A: Upgrade at any time. Google has not yet announced any deprecation of existing GCM SDKs and libraries. To ensure you don't break push notifications to your existing users, make sure when you create the new Firebase project you are associating with your existing GCM project. This will ensure new Firebase secrets will work for users running the older versions of your app with GCM SDKs and libraries, as well as new users of your app with FCM SDKs and libraries.

Q: When can I use new FCM features and schemas for my notifications?

A: Once we publish an update to our API and SDKs, stay tuned – we expect to have something for you in the coming months.

Learn more about Azure Notification Hubs and get started today.
Quelle: Azure

5 tips to get more out of Azure Stream Analytics Visual Studio Tools

Azure Stream Analytics is an on-demand real-time analytics service to power intelligent action. Azure Stream Analytics tools for Visual Studio make it easier for you to develop, manage, and test Stream Analytics jobs. This year we provided two major updates in January and March, unleashing new useful features. In this blog we’ll introduce some of these capabilities and features to help you improve productivity.

Test partial scripts locally

In the latest March update we enhanced local testing capability. Besides running the whole script, now you can select part of the script and run it locally against the local file or live input stream. Click Run Locally or press F5/Ctrl+F5 to trigger the execution. Note that the selected portion of the larger script file must be a logically complete query to execute successfully.

Share inputs, outputs, and functions across multiple scripts

It is very common for multiple Stream Analytics queries to use the same inputs, outputs, or functions. Since these configurations and code are managed as files in Stream Analytics projects, you can define them only once and then use them across multiple projects. Right-click on the project name or folder node (inputs, outputs, functions, etc.) and then choose Add Existing Item to specify the input file you already defined. You can organize the inputs, outputs, and functions in a standalone folder outside your Stream Analytics projects to make it easy to reference in various projects.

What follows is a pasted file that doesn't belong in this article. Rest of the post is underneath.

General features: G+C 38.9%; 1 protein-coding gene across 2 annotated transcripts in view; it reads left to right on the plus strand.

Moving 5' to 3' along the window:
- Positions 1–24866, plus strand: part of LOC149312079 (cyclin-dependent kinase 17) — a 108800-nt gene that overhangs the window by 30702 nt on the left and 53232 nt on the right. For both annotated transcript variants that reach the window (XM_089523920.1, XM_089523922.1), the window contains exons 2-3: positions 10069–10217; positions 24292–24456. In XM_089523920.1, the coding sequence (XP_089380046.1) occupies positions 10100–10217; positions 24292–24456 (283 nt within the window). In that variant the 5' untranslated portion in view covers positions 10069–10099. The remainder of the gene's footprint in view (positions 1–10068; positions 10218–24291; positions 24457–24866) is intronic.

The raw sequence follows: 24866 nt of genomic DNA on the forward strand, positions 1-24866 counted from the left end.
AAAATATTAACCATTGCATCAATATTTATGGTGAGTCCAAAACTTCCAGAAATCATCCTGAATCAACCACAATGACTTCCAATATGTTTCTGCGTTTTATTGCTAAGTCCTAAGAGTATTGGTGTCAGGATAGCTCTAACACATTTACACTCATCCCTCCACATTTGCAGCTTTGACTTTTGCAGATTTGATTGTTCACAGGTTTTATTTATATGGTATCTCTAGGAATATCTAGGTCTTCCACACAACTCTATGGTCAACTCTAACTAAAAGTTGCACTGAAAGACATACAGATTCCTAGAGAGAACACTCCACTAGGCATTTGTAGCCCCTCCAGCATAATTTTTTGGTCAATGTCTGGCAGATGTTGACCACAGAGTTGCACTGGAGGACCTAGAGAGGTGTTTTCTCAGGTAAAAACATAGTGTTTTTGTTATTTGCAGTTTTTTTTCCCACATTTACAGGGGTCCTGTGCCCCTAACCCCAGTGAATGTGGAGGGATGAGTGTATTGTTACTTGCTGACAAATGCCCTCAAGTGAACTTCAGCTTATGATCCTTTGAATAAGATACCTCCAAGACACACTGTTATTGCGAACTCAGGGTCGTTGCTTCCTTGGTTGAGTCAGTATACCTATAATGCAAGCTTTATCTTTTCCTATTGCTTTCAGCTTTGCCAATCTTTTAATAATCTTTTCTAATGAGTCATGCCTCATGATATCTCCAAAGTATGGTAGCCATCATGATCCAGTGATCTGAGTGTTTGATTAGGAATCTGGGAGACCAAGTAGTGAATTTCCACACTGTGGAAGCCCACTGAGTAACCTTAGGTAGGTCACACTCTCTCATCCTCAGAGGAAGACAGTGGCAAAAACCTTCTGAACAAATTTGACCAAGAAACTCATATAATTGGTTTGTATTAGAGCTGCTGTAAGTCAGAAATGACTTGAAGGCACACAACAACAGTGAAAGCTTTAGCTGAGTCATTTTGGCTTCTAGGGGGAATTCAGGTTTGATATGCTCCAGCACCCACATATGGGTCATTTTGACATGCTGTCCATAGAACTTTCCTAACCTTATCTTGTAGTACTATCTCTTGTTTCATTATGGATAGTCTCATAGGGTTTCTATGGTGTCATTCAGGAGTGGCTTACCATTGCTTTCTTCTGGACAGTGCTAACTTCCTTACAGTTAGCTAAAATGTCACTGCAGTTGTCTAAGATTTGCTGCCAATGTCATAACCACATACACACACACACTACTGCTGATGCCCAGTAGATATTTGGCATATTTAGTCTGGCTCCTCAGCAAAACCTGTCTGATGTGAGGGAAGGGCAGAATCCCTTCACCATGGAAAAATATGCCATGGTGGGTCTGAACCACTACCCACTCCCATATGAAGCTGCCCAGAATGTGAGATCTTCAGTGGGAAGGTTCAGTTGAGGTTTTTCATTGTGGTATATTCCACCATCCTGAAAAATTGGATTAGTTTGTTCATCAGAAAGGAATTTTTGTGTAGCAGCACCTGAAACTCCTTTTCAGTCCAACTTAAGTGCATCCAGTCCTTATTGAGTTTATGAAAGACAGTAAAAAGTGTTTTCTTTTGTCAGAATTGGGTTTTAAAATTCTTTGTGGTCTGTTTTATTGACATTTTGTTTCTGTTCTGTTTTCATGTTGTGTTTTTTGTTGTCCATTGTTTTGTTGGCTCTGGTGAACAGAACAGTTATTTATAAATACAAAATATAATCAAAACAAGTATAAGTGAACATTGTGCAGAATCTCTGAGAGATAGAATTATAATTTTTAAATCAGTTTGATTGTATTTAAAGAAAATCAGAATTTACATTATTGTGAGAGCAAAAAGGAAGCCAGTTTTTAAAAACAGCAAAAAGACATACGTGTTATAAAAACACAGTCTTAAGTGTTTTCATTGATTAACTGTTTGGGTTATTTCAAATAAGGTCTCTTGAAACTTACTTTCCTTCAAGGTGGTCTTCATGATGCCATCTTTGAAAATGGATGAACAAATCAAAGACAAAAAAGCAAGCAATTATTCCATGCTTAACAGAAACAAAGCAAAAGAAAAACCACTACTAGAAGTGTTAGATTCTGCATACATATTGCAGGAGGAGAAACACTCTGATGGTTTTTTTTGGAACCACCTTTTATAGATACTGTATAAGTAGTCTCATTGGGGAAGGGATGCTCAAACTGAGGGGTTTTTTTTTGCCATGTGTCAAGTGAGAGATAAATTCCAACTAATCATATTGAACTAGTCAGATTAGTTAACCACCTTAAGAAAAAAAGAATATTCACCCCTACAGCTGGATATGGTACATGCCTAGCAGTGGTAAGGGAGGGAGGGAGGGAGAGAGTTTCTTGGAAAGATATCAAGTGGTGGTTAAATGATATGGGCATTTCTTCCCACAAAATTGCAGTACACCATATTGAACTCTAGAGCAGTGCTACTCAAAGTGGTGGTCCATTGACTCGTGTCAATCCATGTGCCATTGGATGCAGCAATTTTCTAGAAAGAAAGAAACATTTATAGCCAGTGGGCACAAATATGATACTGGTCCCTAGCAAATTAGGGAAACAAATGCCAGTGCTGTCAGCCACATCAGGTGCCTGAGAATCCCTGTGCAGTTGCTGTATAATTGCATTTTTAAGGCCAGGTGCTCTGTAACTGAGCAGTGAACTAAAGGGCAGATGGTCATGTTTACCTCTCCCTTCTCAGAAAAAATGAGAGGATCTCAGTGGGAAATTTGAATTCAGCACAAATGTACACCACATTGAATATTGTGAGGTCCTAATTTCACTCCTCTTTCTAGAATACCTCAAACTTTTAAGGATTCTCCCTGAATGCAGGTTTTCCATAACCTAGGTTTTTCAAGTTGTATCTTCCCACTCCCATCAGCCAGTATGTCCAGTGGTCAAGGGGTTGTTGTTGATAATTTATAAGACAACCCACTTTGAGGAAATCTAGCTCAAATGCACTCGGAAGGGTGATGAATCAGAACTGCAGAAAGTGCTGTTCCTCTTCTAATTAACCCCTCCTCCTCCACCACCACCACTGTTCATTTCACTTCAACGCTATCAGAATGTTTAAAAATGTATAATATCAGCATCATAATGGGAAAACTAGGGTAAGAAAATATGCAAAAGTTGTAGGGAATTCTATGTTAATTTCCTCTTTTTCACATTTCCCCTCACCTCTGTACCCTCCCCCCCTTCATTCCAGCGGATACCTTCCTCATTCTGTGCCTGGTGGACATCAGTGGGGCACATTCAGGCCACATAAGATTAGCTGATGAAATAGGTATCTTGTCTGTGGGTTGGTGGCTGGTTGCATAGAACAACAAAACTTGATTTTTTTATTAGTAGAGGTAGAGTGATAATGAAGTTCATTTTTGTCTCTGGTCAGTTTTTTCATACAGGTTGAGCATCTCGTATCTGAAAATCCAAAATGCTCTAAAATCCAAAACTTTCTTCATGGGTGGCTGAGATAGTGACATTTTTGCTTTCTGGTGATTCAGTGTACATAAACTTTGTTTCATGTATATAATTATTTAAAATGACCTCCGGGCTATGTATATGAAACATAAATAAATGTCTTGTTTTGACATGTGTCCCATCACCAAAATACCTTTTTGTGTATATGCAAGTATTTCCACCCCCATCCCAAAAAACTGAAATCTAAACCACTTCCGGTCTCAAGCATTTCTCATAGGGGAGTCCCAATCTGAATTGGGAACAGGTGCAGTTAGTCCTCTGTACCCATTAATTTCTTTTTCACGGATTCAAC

Duplicate a job to other regions

All Stream Analytics jobs running in the cloud are listed in Server Explorer under the Stream Analytics node. You can open Server Explorer by choosing from the View menu.

If you want to duplicate a job to another region, just right-click on the job name and export it to a local Stream Analytics project. Since the credentials cannot be downloaded to local environment, you must specify the correct credentials in the job inputs and outputs files. After that, you are ready to submit the job to another region by clicking Submit to Azure in the script editor.

Local input schema auto-completion

If you have specified a local file for an input to your script, the IntelliSense feature will suggest input column names based on the actual schema of your data file.

Testing queries against SQL database as reference data

Azure Stream Analytics supports Azure SQL Database as an input source for reference data. When you add a reference input using SQL Database, two SQL files are generated as code, behind files under your input configuration file.

In Visual Studio 2017 or 2019, if you have already installed SQL Server Data tools, you can directly write the SQL query and test by clicking Execute in the query editor. A wizard window will pop up to help you connect to the SQL database and show the query result in the window at the bottom.

Providing feedback and ideas

The Azure Stream Analytics team is committed to listening to your feedback. We welcome you to join the conversation and make your voice heard via our UserVoice. For tools feedback, you can also reach out to ASAToolsFeedback@microsoft.com.

Also, follow us @AzureStreaming to stay updated on the latest features.
Quelle: Azure

What’s in an image: fast, accurate image segmentation with Cloud TPUs